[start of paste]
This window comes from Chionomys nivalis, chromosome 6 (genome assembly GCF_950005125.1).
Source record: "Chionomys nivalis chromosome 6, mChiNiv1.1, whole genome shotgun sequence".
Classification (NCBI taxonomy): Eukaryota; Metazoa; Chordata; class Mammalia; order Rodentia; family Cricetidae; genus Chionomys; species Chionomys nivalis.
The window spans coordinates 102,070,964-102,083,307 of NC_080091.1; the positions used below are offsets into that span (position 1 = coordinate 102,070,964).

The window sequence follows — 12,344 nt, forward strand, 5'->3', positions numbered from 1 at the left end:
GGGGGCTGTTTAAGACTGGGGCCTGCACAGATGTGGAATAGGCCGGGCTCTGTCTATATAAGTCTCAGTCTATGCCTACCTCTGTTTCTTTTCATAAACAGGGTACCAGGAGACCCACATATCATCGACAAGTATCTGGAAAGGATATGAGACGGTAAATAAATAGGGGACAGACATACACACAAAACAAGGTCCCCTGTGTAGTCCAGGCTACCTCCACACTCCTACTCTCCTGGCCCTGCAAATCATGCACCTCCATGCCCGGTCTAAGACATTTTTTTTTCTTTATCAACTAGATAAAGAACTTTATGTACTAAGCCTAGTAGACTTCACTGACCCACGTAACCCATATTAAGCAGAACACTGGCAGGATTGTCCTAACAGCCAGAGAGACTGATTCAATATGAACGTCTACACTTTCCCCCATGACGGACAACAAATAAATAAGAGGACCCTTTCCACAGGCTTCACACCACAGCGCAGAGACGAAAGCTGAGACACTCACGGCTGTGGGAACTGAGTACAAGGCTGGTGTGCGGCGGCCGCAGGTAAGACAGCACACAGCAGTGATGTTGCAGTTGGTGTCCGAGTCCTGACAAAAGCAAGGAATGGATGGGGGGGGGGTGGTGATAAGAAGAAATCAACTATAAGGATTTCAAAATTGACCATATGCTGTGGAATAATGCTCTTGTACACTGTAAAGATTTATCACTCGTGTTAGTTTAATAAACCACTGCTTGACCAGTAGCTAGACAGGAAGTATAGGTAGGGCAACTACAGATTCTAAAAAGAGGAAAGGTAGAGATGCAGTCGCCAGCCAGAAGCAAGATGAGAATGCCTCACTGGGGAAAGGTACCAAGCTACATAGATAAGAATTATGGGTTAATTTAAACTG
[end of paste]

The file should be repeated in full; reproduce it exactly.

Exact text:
This window comes from Chionomys nivalis, chromosome 6 (genome assembly GCF_950005125.1).
Source record: "Chionomys nivalis chromosome 6, mChiNiv1.1, whole genome shotgun sequence".
Classification (NCBI taxonomy): Eukaryota; Metazoa; Chordata; class Mammalia; order Rodentia; family Cricetidae; genus Chionomys; species Chionomys nivalis.
The window spans coordinates 102,070,964-102,083,307 of NC_080091.1; the positions used below are offsets into that span (position 1 = coordinate 102,070,964).

The window sequence follows — 12,344 nt, forward strand, 5'->3', positions numbered from 1 at the left end:
GGGGGCTGTTTAAGACTGGGGCCTGCACAGATGTGGAATAGGCCGGGCTCTGTCTATATAAGTCTCAGTCTATGCCTACCTCTGTTTCTTTTCATAAACAGGGTACCAGGAGACCCACATATCATCGACAAGTATCTGGAAAGGATATGAGACGGTAAATAAATAGGGGACAGACATACACACAAAACAAGGTCCCCTGTGTAGTCCAGGCTACCTCCACACTCCTACTCTCCTGGCCCTGCAAATCATGCACCTCCATGCCCGGTCTAAGACATTTTTTTTTCTTTATCAACTAGATAAAGAACTTTATGTACTAAGCCTAGTAGACTTCACTGACCCACGTAACCCATATTAAGCAGAACACTGGCAGGATTGTCCTAACAGCCAGAGAGACTGATTCAATATGAACGTCTACACTTTCCCCCATGACGGACAACAAATAAATAAGAGGACCCTTTCCACAGGCTTCACACCACAGCGCAGAGACGAAAGCTGAGACACTCACGGCTGTGGGAACTGAGTACAAGGCTGGTGTGCGGCGGCCGCAGGTAAGACAGCACACAGCAGTGATGTTGCAGTTGGTGTCCGAGTCCTGACAAAAGCAAGGAATGGATGGGGGGGGGGTGGTGATAAGAAGAAATCAACTATAAGGATTTCAAAATTGACCATATGCTGTGGAATAATGCTCTTGTACACTGTAAAGATTTATCACTCGTGTTAGTTTAATAAACCACTGCTTGACCAGTAGCTAGACAGGAAGTATAGGTAGGGCAACTACAGATTCTAAAAAGAGGAAAGGTAGAGATGCAGTCGCCAGCCAGAAGCAAGATGAGAATGCCTCACTGGGGAAAGGTACCAAGCTACATAGATAAGAATTATGGGTTAATTTAAACTG